Are you eating, drinking and breathing plastics?
A report by the Australian University of Newcastle for WWF says that you put about 5 grams of plastic in your body every week, which is the same as swallowing a credit card or a bottle cap.
Whether you eat five meals a day or do intermittent fasting, eat carbohydrates or follow a ketogenic diet, microplastics are everywhere.
In one week we can swallow 1,769 grams of plastic with water, 10 grams with beer and 11 grams with salt. We would not get rid of plastic even if we were drinking from a spring. Plastic falls from the sky with the rain and is present in the air we breathe.
The Origin of Plastics
One of its origins is obviously the plastic that lives in the sea (polyethene, polypropylene and nylon). Although there is a part that comes from fishing (millions of networks lie on the seabed), 80% is generated by activities on land.
Degradation under sunlight and constant erosion by the waves reduce plastics first to what is known as mermaid tears, balls that are usually a semitransparent milky white, just 5 millimetres or less in diameter; then to microplastics as fragments smaller than 5 mm that reach dimensions less than 1 micrometre. Later, they become nano plastics, which are undetectable to the human eye, so small that the purification systems are not able to retain them.
These fragments end courtesy of the cycle of water, wind and the food chain, in the rain, in the Arctic ice, on our plate and in every glass of water, from taps and bottles.
Taking a look with an infrared microscope we would see that in a litre of water there are an average 10.4 plastic particles between 0.1 millimetres and 100 microns. The figure shoots at 314.6 particles in the case of a smaller size.
According to the researchers who did the experiment, the data suggests that part would come from the container’s cap or the packaging process, although there are no conclusive studies.
We all drink them, and we also eat them. Not so much with fish, which is usually eviscerated before cooking. But something with seafood. A 2016 study by the European Food Safety Authority recognizes the presence of nano plastics in the intestinal wall and other mollusc organs, although the European Union estimates that “only a tiny fraction can penetrate deeply into organs and that our exposure to toxins through this contact is low.
Sooner or later, they end up on the menu because, although companies in the sector strictly comply with all food safety regulations, neither the European Union nor US laws take microplastics into consideration in their regulations.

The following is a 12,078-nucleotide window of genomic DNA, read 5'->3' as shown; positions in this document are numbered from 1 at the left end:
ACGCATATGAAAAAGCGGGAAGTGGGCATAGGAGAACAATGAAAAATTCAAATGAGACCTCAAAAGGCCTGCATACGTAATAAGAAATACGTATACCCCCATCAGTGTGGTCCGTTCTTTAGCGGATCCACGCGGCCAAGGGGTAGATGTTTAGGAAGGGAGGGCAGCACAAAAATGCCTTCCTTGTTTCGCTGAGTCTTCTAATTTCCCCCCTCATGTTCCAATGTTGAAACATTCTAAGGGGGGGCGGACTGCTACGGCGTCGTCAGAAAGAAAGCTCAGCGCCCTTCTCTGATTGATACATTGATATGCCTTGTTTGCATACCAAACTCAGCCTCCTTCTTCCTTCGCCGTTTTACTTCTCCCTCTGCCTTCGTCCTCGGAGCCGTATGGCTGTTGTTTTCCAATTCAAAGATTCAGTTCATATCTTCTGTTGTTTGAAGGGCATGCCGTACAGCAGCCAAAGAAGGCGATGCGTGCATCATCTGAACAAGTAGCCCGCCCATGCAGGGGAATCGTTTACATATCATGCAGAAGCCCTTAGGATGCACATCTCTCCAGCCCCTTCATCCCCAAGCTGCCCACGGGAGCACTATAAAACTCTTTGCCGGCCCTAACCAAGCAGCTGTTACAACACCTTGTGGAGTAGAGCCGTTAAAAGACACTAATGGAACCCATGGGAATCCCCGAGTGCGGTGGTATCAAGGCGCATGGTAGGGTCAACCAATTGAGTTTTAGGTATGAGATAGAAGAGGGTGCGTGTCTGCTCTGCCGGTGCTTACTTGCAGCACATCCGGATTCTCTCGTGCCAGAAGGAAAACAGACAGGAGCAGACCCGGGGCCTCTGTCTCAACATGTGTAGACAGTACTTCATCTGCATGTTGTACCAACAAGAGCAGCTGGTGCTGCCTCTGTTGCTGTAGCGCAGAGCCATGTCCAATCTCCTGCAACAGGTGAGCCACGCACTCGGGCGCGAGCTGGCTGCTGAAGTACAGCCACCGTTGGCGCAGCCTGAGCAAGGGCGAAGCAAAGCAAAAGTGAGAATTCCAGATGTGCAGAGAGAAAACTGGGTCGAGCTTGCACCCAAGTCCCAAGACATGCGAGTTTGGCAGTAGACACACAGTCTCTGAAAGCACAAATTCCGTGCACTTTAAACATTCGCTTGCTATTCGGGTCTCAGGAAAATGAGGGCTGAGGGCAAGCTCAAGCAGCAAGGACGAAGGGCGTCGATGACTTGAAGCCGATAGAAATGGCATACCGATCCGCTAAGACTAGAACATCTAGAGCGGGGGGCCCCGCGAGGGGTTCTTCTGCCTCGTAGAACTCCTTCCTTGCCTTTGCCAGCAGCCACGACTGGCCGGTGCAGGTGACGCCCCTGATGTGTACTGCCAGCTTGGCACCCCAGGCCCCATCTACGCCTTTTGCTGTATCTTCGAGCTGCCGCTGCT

Plastic in our bodies
Then what? Could we suffer plastic poisoning? Should you panic by comparing its toxicity with that of, for example, a heavy metal? If their size exceeds 150 microns, they will go straight to the stool.
With less than 110 microns, they can sneak into the bloodstream. And those under 20, manage to penetrate the kidneys or liver. Despite this evidence, there are no conclusive scientific studies of its effects on human health. Although many want to see clues in its devastating effects on marine fauna.
When they enter the digestive tract of plankton microorganisms, for example, they can hinder their vital functions, even cause their death.
Chilean scientists attest to the intestinal lesions that occur in the Girella laevifrons, a native marine fish that lives among the rocks: from inflammation to abrasions. The next thing will be to see what happens to larger animals.
“We hope to publish another work on sea lions in Chile and Peru soon,” says Professor Diego Pérez-Venegas, a marine biologist at Andrés Bello University in Chile, who specializes in research on the effects of macro and microplastics on oceanic life
Bags and bottles are not the problem
Taking your raffia bag to the supermarket and throwing the containers in the yellow trash can does not prevent them from reaching the oceans. It only frees you, in part, from guilt.
We all produce plastic waste every time we put synthetic clothes in the washing machine.
It is estimated that each year one million tons of acrylic and polyester nanofibers are torn apart during the cycles and end up in the wastewater. Half of them evade treatment systems and end up dumping into aquifers and seas.
Not washing it is not a much better option: friction itself during use causes some of these synthetic fibres to end up in the air. A 2016 study estimated that every year between 3 and 10 tons of synthetic fibres arrive in Paris carried by the wind.
Running away from sport doesn’t make the situation much better: plastic paints, whether for painting the living room or for road markings, also pollute.
It is estimated that 10% of microplastics in the oceans come from that source. Every 100 kilometres, a car produces more than 20 grams of styrene-butadiene powder that comes from its tires.
A few solutions
The big problem with plastic is that it takes between 150 and 1,000 years to decompose. While researching to improve washing machine filters, there are methods such as Cora Ball, capable of capturing up to 26% of the microfibers in the wash.
Recycling, which we assume is where the filtering takes place, is only a patch to the problem. Alternative materials that fall apart over time must be found.
There are interesting experiments with spider silk proteins and ‘air carbon’, a biomaterial produced from CO2 taken from the air, microorganisms and sea salt.
Microbiology also puts its grain of sand. There is already laboratory work with worms and bacteria such as Ideonella sakaiensis, capable of accelerating the degradation of plastic.
Undoubtedly, the Age of Plastic is a challenge for the whole society. And the solution involves us all to achieve, as Nobel Peace Laureate Muhammad Yunus wishes, “a circular economy with a zero percentage of plastic pollution.”